The Quiet Man
By David Carrico
The spaceship settled on the Washington Mall, nose pointed toward the Capitol. The crowds seemed to coalesce around the police barricades almost immediately. Despite the risk, no one wanted to miss out on the first visit from extra-terrestrials.
Every news channel world-wide was devoting 100% of its time to this event. There were cameras all around the perimeter of the mall. The feeds were competing with each other for the eye of the viewing public. The news anchors, cool, controlled manners notwithstanding, seemed somewhat strained while they discussed the import of the event.
The craft was lean and rakish. It looked dangerous, whether or not it really was. The Secret Service and other security agencies didn't miss the import of the orientation of the nose. The Capitol and nearby buildings were evacuated immediately.
The crowds continued to swell. Banners with all the UFO cult labels began to appear. The police perimeter lines were being pushed in by the inexorable pressure of the people gathering.
The noise echoed between the buildings. The lower half of the spaceship nose split into clamshell doors and began to open. The crowd recoiled for a moment, then pressed forward when a ramp descended to ground level. A figure strode down the ramp into the sunlight and was greeted by a collective “Aah.”
Leonine was the only word that described him. Tall, somewhat cat-like, with a blocky head and a huge mane of reddish-gold hair, he was impressive. The TV anchors were uniformly silent, unable to muster words to capture and frame the moment. He moved out away from the craft, until even the shadow of it was some distance behind him. Everyone watched while he reached up and touched something on his collar.
“I am Commander Khuran.” No speakers were in sight, but his voice resonated and reverberated throughout the space. “We are the Sha’Chá. These are our children.” Six giant holograms sprang into being above the Mall, rotating and circling so that all could see them clearly. If the commander was leonine, these were more feline. Different colors, different patterns, different clothing. “We have tracked them here. Take us to them, bring them here, or tell us what happened. We await them.” With that, he touched his collar again, clasped his hands behind his back, and settled in to wait.
When the response came, it was not from the government. A man in a black uniform pushed his way to the front of the crowd. People got out of his way as quickly as they could. The rather large rifle he was carrying may have had something to do with that. Before the nearest policemen could get to him, he ducked under the tape and jumped the barricade. When the cops tried to follow him, they found themselves blocked by something no one could see.
Everyone watched while he strode across the grass toward Commander Khuran. The news anchors broke into almost apoplectic commentaries.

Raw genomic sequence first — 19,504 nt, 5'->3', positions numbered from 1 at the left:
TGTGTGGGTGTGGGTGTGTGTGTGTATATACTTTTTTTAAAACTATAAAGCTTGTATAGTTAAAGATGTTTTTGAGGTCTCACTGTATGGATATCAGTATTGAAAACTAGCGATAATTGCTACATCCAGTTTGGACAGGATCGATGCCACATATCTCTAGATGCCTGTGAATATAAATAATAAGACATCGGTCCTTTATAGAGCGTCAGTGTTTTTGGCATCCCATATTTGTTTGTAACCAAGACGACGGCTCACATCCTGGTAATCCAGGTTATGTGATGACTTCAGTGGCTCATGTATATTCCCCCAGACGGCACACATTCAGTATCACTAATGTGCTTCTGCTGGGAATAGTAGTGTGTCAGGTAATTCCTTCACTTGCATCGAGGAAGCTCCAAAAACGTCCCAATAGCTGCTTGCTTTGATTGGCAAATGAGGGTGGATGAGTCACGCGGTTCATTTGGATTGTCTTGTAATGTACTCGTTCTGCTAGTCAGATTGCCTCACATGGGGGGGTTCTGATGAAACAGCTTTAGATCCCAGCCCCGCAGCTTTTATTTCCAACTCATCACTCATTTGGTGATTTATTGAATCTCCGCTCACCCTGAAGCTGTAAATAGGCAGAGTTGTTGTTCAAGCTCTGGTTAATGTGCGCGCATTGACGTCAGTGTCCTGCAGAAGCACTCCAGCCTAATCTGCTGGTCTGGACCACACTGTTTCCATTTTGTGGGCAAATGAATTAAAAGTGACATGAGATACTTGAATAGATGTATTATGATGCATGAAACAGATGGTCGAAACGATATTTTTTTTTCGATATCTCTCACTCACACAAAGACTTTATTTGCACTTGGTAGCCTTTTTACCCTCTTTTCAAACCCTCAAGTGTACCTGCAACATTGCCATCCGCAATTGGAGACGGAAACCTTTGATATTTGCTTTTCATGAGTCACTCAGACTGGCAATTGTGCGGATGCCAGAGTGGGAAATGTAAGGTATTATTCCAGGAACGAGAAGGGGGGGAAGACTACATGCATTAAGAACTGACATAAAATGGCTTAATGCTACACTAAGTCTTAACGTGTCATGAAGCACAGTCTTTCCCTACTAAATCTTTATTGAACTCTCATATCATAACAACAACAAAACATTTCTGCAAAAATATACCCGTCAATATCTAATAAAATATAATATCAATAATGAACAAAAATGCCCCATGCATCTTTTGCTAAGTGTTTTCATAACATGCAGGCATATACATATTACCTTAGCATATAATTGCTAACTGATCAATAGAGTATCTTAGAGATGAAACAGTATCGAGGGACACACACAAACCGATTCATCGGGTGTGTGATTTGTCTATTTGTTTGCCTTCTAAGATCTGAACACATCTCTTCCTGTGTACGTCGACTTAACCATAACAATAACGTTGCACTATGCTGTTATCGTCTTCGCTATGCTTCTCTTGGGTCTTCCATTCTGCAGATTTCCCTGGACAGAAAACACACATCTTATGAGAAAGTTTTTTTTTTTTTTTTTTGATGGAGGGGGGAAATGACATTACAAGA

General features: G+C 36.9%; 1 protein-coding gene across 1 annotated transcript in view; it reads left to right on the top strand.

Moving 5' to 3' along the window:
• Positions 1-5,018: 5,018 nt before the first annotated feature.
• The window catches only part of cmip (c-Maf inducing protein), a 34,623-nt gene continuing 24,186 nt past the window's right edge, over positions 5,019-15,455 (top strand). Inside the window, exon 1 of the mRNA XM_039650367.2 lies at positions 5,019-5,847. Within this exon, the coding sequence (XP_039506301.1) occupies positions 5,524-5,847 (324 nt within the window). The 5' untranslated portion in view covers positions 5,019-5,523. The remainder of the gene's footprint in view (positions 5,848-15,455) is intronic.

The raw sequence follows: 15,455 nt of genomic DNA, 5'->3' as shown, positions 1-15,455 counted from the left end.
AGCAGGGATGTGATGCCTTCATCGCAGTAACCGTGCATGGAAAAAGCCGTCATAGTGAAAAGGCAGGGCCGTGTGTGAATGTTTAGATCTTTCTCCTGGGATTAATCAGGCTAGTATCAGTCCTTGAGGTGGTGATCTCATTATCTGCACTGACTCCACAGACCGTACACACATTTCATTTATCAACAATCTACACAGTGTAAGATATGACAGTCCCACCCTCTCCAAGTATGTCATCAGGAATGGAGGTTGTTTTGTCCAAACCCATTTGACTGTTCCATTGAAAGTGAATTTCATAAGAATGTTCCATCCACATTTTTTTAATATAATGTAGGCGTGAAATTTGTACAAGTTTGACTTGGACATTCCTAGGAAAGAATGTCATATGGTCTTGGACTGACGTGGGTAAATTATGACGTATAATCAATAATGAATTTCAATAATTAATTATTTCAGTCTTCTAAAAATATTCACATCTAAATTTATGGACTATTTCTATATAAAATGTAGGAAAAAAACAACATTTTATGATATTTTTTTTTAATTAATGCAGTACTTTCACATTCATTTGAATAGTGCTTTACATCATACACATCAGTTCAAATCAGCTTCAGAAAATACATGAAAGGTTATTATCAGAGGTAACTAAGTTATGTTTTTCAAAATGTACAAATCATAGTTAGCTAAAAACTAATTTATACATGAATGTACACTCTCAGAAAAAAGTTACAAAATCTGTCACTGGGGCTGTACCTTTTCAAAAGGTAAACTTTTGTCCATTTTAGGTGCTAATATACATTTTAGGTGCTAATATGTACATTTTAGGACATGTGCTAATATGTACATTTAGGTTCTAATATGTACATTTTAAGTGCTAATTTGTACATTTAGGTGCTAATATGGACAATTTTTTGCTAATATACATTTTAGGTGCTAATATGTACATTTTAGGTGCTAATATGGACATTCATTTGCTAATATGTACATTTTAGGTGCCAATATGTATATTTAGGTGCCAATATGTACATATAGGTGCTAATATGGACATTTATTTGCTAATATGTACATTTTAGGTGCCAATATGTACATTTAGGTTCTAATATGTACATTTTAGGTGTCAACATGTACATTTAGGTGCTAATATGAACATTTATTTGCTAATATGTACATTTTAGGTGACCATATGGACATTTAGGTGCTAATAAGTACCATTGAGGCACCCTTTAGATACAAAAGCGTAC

The man stopped when he was perhaps twenty feet from the commander. He laid the rifle down on the ground, dropped his pistol belt on top of it, then unfastened and shrugged off his body armor and equipment vest. He discarded the cap, so that he stood bareheaded in the sunlight, blond hair stirring in the breeze. He gave a bow to the commander, then assumed a similar posture.
Commander Khuran beckoned to the man. He straightened. When he spoke, his voice was heard as well as the commander’s had been previously.
“I can tell you what has happened to them. I will tell you what has happened to them.”
At that, the crowd went nuts. The police had their hands full dealing with the crowd, but they were pushed back until they encountered an unseen barrier around the craft, the commander and the man in black.
Slowly, the noise began to die down. Cameras began to turn again to the two figures standing facing each other within the cleared area. Commander Khuran beckoned again, waving a hand at the ship in obvious invitation. The figure in black stood still for a moment, then began walking, almost marching, toward the ramp. The commander fell in beside him, and together they entered the spaceship. The ramp retracted. The doors closed. And everyone in the world was left wondering.
Ten years later
Rowf was doing his dog thing, sniffing everything in sight and watering every tree and bush we passed by. I swear, that dog’s bladder proved that the outside of something can be smaller than the inside.
I was walking along and looking at the stars, something I do a lot of. The sky was really black, and the stars just glittered in it. Beautiful. One of the things that makes me believe God is an artist. I find that a calming thought.
Rowf stopped so suddenly I just about fell over him. “What’s up, dog?” I laid my hand on his neck, feeling the hair rise. His ears were perked forward. I could hear the slow rumble of a warning growl coming from his throat. After a moment, I could hear what he heard—someone crashing through the brush.
I like my privacy—I have my reasons for that—so my property is very clearly posted No Trespassing. The fact that someone was blundering around on it in the dark lifted my hackles along with Rowf’s. It also stirred some memories that had lain quiet for a lot of years. I headed in the direction of the noise, Rowf trailing along behind.
The crashing grew closer and closer. Someone with no woods sense was running hard in the dark, risking a fall and a broken limb or worse. I stopped where I was, waiting. After a moment, I could see her. Light clothing, long hair, looking back over her shoulder when she burst through the brush and ran headlong into my chest with an “Oof”.